We believe any product’s environmental or health profile should be easily retrievable for decision making. Regrettably, today that’s not the case. Consider that there are around ~12.000 physical product categories according to UNSPSC, but there are no more than 3000 product models in any of the larger, stand alone LCA databases. It’s not for the lack of hard work: the global community creates thousands of assessments and data sets, every year. However, they are often confined behind paywalls or firewalls, spreadsheets or siloed databases. That leads to a patchwork of data that eventually becomes obsolete or redundant. A lack of disclosure and poor documentation means that data cannot be extended nor improved upon by the community. Yet the LCA method itself depends on connected industrial process chains that require connected data. Add lack of transparency and low incentives to that fragmentation, and everyone is held back.

We think it’s time for a better way.

Makersite.net is a network that connects professionals and data. Its technology excels in connecting and computing product data. So we tested it’s use for calculating product environmental impacts.[i] The results were astonishing:

  • The computation and visualization of supply chains across thousands of data points takes sub-seconds.
  • Connecting data is a result multiplier: Aggregated LCIA results were created for existing unit processes, netting over 15.000 LCIA impacts not previously available as open data.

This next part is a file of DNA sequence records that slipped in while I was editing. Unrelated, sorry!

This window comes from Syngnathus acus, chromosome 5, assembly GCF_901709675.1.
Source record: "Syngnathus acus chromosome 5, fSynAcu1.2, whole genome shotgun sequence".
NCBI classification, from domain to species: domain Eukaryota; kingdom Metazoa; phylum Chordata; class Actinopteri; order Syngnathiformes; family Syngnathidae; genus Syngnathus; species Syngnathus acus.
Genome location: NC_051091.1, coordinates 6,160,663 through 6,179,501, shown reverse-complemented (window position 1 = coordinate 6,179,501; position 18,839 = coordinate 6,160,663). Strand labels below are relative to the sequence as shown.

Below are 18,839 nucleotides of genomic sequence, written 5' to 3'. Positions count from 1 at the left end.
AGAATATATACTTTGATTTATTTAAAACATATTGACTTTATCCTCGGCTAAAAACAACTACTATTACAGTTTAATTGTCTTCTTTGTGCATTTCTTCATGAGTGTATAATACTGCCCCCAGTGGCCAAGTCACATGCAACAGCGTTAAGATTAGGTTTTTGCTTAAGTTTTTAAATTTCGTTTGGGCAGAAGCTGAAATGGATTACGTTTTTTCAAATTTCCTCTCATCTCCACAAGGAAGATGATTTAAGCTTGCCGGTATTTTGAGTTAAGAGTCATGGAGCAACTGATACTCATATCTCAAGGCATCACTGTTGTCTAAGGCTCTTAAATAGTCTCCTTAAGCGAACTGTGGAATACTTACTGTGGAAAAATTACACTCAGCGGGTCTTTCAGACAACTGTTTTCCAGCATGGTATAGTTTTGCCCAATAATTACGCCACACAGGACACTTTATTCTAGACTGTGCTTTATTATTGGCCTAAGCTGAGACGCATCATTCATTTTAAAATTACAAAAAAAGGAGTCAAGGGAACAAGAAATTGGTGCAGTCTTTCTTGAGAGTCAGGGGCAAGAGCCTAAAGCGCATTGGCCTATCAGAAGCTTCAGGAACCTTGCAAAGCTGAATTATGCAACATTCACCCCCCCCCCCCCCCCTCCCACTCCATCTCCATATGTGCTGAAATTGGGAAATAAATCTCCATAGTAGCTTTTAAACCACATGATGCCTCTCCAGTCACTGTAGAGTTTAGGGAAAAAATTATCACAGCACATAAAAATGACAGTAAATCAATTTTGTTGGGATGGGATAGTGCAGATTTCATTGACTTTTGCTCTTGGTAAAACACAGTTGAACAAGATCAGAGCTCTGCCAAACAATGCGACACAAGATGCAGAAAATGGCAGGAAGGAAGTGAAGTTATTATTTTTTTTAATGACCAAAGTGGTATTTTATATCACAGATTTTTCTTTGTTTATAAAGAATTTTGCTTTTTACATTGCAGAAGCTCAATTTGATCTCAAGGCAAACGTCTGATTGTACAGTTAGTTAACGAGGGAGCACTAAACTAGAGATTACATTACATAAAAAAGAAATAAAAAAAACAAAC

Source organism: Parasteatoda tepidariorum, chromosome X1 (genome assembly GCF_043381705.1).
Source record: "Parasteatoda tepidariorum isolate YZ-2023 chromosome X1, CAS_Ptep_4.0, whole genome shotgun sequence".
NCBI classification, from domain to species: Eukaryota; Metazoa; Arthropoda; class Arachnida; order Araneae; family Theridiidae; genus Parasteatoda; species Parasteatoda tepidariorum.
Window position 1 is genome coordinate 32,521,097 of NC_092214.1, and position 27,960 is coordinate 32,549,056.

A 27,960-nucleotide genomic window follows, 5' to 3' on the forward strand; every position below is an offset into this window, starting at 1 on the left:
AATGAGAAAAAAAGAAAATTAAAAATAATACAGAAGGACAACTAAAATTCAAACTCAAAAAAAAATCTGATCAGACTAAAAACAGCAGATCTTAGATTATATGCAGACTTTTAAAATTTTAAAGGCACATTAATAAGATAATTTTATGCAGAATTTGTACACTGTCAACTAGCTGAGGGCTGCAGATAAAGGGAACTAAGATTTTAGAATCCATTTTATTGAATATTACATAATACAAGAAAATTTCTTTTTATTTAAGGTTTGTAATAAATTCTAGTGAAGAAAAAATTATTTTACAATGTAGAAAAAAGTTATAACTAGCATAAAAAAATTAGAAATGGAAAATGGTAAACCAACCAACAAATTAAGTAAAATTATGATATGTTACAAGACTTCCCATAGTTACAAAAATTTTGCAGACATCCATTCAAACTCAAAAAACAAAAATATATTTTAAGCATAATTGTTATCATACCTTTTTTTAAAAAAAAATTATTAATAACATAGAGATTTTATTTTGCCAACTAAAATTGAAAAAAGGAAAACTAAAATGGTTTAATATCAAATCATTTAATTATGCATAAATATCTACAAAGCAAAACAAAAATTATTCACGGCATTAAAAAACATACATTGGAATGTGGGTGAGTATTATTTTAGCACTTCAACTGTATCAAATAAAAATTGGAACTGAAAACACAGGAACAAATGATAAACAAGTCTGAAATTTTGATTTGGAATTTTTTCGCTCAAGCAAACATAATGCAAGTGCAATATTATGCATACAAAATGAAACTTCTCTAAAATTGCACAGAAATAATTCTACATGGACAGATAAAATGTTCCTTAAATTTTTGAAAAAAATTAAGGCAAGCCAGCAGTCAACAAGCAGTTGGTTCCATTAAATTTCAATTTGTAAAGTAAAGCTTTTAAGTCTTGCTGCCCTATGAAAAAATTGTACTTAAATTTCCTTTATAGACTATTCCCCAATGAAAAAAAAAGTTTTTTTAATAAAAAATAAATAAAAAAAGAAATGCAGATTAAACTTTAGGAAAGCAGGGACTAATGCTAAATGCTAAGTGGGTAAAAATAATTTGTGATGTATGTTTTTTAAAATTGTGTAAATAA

• Makersite automatically establishes connections between unit process data and other data, such as regulatory, chemical, material or cost information. This allows Makers to use LCA data not only for environmental impacts, but also to analyze other properties (for instance, there are over 80m chemicals referenced in Makersite).
  • By default, impacts of existing databases were calculated the way they were designed. But because they’re all in Makersite, users can now make connections manually. This is how we can connect chains across today’s disparate databases.
  • There is full transparency of models. Like Wikipedia, data models can be extended and improved upon by the community through robust, integrated publishing workflows that help ensure data quality.
  • How do updates and derived data work? First step: create the data in your own account. When ready to share, create a pull request. Next: experts decide. Experts are the people who created the original data set. Once you contribute, you become one of those experts. There is no obscure “selection committee”. If you don’t like a connection, simply fork it, update it and submit for peer review.
  • We built Makersite to include anyone’s data, commercial or open, public or private. The inability to accommodate different commercial terms prevents collaboration in the community today. And while Makersite is open by default, whatever data is confidential will remain so.
  • Everyone can keep data up to date, and receive recognition and reward for their contributions. We pay royalties to those who provided commercial data, based on usage. We think that’s a win-win for all.


[i]    We used data from multiple, fragmented sources such as Agribalyse, Bioenergiedat, NEEDS, ProBas and USDA. The data contains the material and energy product flows on input and output, selected process metadata, such as original authors. All data sets support the LCIA methods CML, Traci 2.1 and USeTox, 2.01 for the entire supply chain of the processes. To assure the quality of the data, the datasets were created with both automated scripts and expert assessment.

Did this answer your question?